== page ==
The Low Anthem + Assateague
Spacious indie folk
The Low Anthem
Formed in 2007 by best friends, Ben Knox Miller and Jeff Prystowsky, The Low Anthem grew from DIY ethos in the late-aughts to semi-accidental success. Having originally self-released What The Crow Brings and Oh My God, Charlie Darwin, the group signed with Nonesuch, toured the world, and were reluctantly lumped in with the so-called “folk revival”. However, night after night of performing their early material was not ultimately where they wanted to land: “The moment was losing its mystery. We were scared of becoming robots,” said the band after six years of reflection.
They returned to their hometown of Providence, Rhode Island 2012 and instead poured their energy into their local community by restoring a vaudeville-era theatre and building their own recording studio within. The Low Anthem are now into a groove of their own, under their own terms. Their unique blend of organic and electronic sounds shines through on The Salt Doll Went To Measure The Depth Of The Sea, an album that was triggered when Knox Miller was reading John Cage’s biography Where The Heart Beats, by Kay Larsen, in the aftermath of a horrific tour van accident. Since being met with critical acclaim, the band has adapted the story into a live show which they are now sharing with enamored audiences around the world alongside dear friends, Florence Grace Wallis on violin, and Bryan Minto on guitars.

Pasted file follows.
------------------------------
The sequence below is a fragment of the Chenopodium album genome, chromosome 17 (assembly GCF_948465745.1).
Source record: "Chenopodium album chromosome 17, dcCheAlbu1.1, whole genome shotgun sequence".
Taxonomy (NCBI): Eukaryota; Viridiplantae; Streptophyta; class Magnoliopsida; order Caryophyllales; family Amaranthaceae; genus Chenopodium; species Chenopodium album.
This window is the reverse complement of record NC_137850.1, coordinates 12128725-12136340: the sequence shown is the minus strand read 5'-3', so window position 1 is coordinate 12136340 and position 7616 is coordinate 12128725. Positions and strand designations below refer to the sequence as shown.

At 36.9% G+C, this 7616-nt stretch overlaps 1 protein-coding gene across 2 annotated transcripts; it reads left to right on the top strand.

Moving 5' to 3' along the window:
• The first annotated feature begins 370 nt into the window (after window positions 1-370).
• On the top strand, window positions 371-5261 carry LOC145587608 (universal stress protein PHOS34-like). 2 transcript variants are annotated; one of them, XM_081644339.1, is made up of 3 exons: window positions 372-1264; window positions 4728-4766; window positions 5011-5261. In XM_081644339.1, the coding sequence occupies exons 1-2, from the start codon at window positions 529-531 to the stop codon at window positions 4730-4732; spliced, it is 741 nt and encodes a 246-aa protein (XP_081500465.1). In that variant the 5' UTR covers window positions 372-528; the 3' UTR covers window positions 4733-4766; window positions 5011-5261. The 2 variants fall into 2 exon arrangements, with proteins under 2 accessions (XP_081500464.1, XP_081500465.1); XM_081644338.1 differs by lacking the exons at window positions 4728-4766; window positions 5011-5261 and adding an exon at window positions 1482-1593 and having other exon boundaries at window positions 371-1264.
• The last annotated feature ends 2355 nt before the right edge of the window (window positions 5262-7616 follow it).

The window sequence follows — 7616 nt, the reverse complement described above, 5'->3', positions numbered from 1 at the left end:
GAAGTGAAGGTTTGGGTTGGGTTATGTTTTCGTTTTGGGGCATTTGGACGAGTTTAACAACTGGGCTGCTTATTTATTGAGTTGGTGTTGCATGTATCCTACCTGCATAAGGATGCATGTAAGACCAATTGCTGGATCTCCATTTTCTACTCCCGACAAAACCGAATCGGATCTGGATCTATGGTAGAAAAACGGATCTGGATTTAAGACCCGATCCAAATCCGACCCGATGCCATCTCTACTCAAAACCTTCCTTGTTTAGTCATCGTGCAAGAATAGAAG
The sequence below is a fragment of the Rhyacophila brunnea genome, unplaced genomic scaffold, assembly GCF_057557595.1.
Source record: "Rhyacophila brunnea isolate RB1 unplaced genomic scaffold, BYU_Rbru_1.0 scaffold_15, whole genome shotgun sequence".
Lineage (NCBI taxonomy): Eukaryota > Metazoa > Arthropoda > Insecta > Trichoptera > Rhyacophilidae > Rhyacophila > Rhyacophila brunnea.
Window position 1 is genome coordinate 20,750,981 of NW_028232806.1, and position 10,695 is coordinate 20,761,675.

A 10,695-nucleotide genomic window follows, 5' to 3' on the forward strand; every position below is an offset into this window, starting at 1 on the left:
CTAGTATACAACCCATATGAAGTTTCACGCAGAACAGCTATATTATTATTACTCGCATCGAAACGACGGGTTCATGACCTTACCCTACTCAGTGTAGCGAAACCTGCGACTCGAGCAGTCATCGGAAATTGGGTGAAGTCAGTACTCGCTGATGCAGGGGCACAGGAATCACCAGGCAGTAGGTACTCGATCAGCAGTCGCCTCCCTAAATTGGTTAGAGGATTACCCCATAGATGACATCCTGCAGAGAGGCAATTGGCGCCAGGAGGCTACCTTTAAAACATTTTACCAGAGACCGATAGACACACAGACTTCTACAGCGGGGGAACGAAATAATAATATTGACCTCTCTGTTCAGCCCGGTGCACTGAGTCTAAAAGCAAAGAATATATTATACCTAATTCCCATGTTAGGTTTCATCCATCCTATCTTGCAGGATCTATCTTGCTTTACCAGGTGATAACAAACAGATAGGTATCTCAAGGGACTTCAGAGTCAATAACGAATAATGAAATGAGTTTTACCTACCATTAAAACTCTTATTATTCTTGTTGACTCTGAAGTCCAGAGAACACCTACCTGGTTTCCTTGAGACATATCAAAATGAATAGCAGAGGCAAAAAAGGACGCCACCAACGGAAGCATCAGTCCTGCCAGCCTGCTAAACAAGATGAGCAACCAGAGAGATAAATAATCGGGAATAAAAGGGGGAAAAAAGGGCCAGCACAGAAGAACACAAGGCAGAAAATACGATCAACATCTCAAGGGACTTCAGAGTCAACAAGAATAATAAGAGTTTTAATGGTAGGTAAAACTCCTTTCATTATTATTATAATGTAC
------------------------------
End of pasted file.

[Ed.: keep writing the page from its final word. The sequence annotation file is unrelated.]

Named for a barrier island off the coast of Maryland where wild horses have made themselves at home on the beach, Assateague is one of San Francisco’s most beloved bands. They describe their music as “chilled out buddy blues bringing mellow vibes for jittery times.” With a groovy lonesome sound evoking Fairport Convention and other folk-influenced bands of yore, Assateague makes melancholic songs about the sun, the ocean, the wind and grass. Their album Good Morning Blues, which was remastered/reissued in 2015, has been called “stunningly beautiful.”